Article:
CONS:  Cash back earnings are not deposited into account until earnings reach $50 ($2500 in charges).  Must establish a Fidelity account in order to qualify for card.  No balance transfer provisions.  

SUMMARY: If gas, restaurant and travel are not big categories of spending and if you don 't frequent Costco, then this would be my #2 backup card to the Chase Visa.  I would use this card on all purchases when Chase is not offering the 5% cash back.

4. Pentagon Federal Credit Union Visa card: 

PROS:  5% cash back on all fuel purchases made at the pump (not inside the store?). 1% on all other purchases.  One must be a member of the Credit Union, but they make getting in fairly easy.  Check out options #8 and #9 on their list of ways to become a member.  Other perks include 2% foreign transaction fee (instead of the typical 2.7-3%) and a 2.99% balance transfer rate with a maximum fee of $250. No annual fee.  

CONS: Strict credit underwriting.  While it is the #1 cash back card for gas purchases, it's cash back features are unremarkable for all other categories. card.

SUMMARY:  If you know your gas pump more intimately than your spouse, then you need this card.  Also, if you are looking for a long term balance transfer loan at very good rates, or a card to use while abroad, this card could do the trick.  Otherwise, I would skip it.

5.  Discover More Credit Card.

PROS:  5% cash back rewards in categories that rotate quarterly, like the Chase Freedom card.  However, the categories differ each quarter from those offered by Chase.  Enrollment required each quarter.  Introductory 18 month 0% balance transfer offer is the best in the credit card field. Also, introductory 12 month 0% APR on all purchases.  No annual fee.  Using the Discover online mall to purchase items from designated vendors can increase the overall cash back benefits up to 20%.  Their online mall has the best cash back rewards of any credit card company. However, see caveats below.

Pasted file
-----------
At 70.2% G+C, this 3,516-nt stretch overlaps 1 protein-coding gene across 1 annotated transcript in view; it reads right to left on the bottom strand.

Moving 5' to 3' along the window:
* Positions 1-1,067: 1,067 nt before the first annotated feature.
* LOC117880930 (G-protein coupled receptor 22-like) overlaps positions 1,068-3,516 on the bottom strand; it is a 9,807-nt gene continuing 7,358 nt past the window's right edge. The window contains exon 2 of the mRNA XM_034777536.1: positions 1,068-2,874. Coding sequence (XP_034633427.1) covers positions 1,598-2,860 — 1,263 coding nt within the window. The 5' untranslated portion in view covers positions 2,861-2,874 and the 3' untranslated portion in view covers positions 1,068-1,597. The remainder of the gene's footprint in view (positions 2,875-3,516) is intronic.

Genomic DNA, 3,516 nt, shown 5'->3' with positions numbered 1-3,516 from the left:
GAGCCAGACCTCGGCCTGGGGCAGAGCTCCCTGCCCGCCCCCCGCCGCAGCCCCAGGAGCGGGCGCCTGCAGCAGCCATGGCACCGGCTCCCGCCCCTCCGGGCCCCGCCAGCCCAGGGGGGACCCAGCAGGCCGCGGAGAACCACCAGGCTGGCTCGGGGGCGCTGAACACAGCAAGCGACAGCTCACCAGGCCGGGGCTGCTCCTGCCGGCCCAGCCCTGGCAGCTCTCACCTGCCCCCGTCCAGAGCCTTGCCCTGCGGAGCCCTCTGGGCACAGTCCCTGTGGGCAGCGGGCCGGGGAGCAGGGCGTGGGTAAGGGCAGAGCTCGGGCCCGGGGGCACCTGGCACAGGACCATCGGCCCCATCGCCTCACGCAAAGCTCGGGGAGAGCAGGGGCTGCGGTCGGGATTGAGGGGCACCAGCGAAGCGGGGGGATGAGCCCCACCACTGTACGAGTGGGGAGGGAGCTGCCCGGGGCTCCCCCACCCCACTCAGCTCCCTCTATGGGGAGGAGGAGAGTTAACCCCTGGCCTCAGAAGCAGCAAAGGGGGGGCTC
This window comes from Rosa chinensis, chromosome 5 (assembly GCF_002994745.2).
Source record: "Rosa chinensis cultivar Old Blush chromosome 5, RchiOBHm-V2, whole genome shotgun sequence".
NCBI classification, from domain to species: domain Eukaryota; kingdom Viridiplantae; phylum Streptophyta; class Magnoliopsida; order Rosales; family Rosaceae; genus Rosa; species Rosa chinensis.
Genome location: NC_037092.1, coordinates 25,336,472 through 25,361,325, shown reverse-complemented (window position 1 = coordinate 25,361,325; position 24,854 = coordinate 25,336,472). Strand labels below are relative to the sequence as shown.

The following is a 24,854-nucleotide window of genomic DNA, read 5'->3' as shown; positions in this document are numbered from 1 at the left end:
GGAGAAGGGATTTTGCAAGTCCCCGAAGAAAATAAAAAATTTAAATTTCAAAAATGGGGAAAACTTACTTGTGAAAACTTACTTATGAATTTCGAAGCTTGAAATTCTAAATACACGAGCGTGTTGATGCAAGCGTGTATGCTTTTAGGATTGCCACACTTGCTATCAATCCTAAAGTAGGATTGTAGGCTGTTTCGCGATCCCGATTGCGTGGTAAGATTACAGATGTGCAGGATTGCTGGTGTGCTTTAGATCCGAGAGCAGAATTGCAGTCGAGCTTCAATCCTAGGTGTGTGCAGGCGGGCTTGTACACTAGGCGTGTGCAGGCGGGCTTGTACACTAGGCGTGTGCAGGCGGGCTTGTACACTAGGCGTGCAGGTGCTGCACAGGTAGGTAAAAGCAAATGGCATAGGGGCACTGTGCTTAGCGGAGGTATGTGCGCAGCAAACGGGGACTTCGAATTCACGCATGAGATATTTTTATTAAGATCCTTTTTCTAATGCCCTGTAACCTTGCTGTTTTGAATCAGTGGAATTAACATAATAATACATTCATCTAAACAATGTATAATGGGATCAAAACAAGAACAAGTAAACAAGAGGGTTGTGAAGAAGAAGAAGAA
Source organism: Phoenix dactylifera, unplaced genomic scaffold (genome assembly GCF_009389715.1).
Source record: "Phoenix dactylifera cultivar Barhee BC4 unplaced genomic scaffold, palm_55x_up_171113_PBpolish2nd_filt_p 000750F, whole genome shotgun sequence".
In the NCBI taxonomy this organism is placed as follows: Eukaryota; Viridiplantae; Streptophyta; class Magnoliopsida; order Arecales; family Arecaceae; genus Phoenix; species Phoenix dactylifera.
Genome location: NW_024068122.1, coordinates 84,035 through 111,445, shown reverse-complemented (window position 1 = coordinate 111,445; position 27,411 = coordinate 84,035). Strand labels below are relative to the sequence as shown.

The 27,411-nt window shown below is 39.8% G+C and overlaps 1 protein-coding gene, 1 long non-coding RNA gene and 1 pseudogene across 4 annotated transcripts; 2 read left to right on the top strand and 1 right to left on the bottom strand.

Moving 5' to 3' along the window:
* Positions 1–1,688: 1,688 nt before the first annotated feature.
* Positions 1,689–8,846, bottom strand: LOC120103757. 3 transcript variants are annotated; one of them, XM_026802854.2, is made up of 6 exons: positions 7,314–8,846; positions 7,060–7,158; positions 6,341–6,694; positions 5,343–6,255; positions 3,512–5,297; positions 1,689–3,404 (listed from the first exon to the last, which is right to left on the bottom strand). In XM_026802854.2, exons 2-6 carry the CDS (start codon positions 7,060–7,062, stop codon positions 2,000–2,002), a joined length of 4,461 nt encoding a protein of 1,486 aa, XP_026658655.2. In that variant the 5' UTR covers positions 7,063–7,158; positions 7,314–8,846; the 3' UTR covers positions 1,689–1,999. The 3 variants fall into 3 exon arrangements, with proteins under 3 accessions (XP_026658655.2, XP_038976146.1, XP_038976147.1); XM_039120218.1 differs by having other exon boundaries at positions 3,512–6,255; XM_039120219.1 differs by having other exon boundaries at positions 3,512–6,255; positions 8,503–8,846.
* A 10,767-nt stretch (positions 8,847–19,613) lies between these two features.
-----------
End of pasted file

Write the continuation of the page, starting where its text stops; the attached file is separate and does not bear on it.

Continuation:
CONS:  Cash back rewards start out at a puny 0.25%,  One must spend $3000 just to get to the typical 1% level, and these tiers reset every year.  Unless your credit card spending exceeds $8000/year, I would not recommend this as your primary credit card. Further, Discover caps your 5% earnings in most categories which can be quite frustrating. For example, the 1st quarter category of travel and restaurants is capped at $800 of spending ($40 cash back). All charges made at Sam's Club or any discount store is always limited to 0.25% cash back.

SUMMARY:  I must confess that I have a love/hate relationship with this card.  If you are a Sam's Club member, you need a Discover card, and this is the one.  Otherwise, I think I would recommend this only to folks who can charge substantial amounts on the card.  Use the card until you hit your category caps, then switch to one of the other recommended cards.  Of course, if you are interested in the balance transfer provisions, this card beats the rest. 
   After these 5 cards, the field gets pretty crowded with "me too" cards offering average terms or hidden gotchas.  If you do not have at least one of the above cards in your pocket, you are leaving good money (yours) on the table.  Call your credit card provider and see if they can switch your current card to one of the above.
   I welcome your comments and suggestions.  If you think I have missed something or are out in left field, let me and our other readers know.